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Discussion Starter #1 (Edited)
I called an exterminator to treat for ants in a rental house. He and I got to talking about bees. I asked him to call me if he saw a swarm. (I got my last swarm from an exterminator's lead). He said he would, but I should talk to his boss and get the swarms from the whole company. I did.

I was thinking about swarms in trees or bushes. He said can you get the bees out of a house or building. This is where I ran my mouth too much. I said "sure, no problem". Problem: I have never done one. I am building the equipment for a trap out now, using an adaptation of Cleo Hogans plans. Will a 5 frame nuc be a big enough box?

Fortunately my mentor has agreed to help me, so I won't have to go in totally blind.
 

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Be sure to argue with any of the responders that offer advice! :lpf:


Just a bit of friendly advice: If the bees are now in a structure, "swarm" is probably a bit dated. Almost certainly they have comb at this point and "colony" might be a better term. :)

Keep in mind that a trapout is not a quick solution to bees in a structure. Depending on the anxiety level of the structure owner, a cutout may be more in line with what they have in mind.
 

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Discussion Starter #5
I called an exterminator to treat for ants in a rental house. He and I got to talking about bees. I asked him to call me if he saw a swarm. (I got my last swarm from an exterminator's lead). He said he would, but I should talk to his boss and get the swarms from the whole company. I did.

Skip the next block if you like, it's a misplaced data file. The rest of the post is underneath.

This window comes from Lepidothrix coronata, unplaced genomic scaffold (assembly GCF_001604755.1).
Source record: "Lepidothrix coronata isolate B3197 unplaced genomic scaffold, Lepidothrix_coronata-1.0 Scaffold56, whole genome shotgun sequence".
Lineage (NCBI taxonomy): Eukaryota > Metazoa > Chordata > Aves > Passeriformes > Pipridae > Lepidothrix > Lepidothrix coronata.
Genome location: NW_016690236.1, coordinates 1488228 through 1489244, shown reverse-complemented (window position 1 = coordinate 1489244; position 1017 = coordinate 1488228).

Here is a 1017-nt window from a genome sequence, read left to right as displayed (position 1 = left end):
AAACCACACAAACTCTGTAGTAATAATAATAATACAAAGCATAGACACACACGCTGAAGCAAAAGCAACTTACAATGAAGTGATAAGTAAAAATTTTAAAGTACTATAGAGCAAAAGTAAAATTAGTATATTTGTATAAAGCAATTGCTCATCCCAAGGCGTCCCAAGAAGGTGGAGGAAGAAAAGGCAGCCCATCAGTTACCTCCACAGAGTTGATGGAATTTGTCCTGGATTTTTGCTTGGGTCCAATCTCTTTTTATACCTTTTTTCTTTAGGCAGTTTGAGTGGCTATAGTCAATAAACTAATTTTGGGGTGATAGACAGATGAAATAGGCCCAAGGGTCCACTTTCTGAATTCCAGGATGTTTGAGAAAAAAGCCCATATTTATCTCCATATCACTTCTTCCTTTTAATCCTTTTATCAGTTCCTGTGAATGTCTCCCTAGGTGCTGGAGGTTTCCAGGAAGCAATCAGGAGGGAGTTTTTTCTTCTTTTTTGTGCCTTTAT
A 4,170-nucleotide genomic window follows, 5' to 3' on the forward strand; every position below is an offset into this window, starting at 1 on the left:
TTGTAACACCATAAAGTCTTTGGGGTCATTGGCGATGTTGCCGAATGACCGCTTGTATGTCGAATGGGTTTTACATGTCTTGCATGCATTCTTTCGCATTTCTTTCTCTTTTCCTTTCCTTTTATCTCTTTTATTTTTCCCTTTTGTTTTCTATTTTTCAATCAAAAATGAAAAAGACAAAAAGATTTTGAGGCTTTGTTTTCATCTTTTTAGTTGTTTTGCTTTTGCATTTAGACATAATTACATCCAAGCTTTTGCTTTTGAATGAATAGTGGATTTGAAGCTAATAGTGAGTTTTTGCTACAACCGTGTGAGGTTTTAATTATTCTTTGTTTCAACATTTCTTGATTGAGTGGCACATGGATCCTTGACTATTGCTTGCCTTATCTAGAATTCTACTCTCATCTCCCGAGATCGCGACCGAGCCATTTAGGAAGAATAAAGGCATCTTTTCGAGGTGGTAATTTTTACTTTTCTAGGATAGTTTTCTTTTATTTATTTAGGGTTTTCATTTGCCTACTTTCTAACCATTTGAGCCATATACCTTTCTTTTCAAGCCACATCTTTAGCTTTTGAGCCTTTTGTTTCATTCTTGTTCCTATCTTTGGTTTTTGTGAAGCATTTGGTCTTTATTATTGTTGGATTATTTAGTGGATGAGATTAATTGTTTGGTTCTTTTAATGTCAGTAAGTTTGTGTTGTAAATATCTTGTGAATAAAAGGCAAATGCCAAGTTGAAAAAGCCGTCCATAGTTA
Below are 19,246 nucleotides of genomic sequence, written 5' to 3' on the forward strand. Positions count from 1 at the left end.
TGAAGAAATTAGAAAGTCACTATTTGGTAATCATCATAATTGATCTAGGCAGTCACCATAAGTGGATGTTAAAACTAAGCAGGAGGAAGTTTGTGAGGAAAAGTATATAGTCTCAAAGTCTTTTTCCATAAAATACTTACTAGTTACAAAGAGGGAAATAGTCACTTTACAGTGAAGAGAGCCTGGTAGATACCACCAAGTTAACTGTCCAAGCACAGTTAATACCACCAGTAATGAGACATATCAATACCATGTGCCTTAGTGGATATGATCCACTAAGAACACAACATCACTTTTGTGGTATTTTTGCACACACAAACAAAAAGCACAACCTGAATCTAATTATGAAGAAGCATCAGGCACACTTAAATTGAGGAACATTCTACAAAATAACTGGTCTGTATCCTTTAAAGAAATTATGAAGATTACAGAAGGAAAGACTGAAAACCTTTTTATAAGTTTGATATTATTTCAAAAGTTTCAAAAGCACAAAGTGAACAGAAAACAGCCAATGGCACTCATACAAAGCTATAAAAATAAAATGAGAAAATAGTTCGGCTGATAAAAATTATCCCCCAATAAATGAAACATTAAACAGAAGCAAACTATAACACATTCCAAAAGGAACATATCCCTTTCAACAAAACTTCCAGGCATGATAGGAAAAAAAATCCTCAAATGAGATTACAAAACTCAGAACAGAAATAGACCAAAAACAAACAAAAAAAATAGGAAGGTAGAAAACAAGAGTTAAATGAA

I was thinking about swarms in trees or bushes. He said can you get the bees out of a house or building. This is where I ran my mouth too much. I said "sure, no problem". Problem: I have never done one. I am building the equipment for a trap out now, using an adaptation of Cleo Hogans plans. Will a 5 frame nuc be a big enough box?

Fortunately my mentor has agreed to help me, so I won't have to go in totally blind.
I think in most cases a cut-out would be best, but what about a tree cavity or a brick/concrete block structure?

Will a nuc box be enough in most cases?
 

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In my experience the biggest problem doing a trapout is people...
+ 1:thumbsup:
In most case yes, but it my experience it depends on how frequent you want to visit, time of year, and size of colony. But I have only done two trapouts, and always suggest cutouts when feasible between the two.
 

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From what I read on the forums, if people are calling for removals, trap outs are the worst way to go, especially for established colonies. They might do the job for structures you can't cut into, but I'm betting most will require a cutout to remove all the old comb/honey/brood etc... so they don't end up with a big stinky mess later.
 

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Discussion Starter #10